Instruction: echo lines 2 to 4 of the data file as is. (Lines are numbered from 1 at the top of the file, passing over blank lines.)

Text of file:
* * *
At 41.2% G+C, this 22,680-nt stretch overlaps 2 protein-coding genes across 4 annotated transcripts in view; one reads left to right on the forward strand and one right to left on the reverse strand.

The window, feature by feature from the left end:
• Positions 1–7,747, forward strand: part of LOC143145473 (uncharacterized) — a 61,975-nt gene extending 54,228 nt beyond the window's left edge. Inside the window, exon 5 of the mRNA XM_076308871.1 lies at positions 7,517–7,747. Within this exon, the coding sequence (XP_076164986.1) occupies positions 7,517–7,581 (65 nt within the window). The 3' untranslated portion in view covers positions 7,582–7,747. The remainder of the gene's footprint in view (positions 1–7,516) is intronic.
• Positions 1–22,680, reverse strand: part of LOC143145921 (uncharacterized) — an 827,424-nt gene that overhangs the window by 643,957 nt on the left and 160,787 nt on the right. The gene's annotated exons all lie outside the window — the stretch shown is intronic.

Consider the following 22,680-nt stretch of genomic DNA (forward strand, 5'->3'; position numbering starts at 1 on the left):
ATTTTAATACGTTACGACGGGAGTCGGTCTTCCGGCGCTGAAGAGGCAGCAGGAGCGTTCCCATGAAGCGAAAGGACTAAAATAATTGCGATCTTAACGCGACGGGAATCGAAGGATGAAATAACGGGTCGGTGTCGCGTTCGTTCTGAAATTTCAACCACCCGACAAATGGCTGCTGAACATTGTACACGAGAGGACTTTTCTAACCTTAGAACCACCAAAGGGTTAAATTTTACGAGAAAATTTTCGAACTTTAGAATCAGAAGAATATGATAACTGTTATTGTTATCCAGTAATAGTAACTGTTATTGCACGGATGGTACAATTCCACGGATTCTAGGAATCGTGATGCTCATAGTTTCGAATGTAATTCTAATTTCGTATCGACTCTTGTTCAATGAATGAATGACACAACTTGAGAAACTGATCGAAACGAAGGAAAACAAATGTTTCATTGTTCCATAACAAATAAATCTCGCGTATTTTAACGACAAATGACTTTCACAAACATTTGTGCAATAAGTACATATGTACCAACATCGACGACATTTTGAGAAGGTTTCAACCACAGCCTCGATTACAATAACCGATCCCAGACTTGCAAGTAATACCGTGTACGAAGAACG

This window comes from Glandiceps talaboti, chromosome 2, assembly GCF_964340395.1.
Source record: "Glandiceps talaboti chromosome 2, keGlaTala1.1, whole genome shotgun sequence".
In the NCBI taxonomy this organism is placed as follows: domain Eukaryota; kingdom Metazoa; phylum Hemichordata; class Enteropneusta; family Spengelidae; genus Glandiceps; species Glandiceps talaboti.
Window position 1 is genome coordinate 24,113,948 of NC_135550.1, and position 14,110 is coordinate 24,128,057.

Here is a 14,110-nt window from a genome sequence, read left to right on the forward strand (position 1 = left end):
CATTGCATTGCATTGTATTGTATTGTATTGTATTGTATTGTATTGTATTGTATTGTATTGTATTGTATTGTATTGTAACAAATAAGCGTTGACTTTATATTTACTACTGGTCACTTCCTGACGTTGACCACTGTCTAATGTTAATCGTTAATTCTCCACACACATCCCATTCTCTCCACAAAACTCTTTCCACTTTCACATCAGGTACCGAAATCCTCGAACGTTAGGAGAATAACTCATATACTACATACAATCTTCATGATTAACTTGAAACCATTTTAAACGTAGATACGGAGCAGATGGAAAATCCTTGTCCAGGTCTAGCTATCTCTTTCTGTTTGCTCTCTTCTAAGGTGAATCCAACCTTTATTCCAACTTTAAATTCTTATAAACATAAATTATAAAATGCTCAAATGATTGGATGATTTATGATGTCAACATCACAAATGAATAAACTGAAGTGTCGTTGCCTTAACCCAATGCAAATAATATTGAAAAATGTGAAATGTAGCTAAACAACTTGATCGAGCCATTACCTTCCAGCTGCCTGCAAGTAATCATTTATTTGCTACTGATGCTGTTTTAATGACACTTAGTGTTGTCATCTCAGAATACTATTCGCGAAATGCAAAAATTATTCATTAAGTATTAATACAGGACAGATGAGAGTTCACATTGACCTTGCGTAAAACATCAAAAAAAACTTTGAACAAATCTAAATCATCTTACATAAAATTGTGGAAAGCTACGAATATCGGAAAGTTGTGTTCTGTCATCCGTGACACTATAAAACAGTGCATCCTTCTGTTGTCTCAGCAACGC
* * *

The window, feature by feature from the left end:
• Positions 1–7,747, forward strand: part of LOC143145473 (uncharacterized) — a 61,975-nt gene extending 54,228 nt beyond the window's left edge. Inside the window, exon 5 of the mRNA XM_076308871.1 lies at positions 7,517–7,747. Within this exon, the coding sequence (XP_076164986.1) occupies positions 7,517–7,581 (65 nt within the window). The 3' untranslated portion in view covers positions 7,582–7,747. The remainder of the gene's footprint in view (positions 1–7,516) is intronic.
• Positions 1–22,680, reverse strand: part of LOC143145921 (uncharacterized) — an 827,424-nt gene that overhangs the window by 643,957 nt on the left and 160,787 nt on the right. The gene's annotated exons all lie outside the window — the stretch shown is intronic.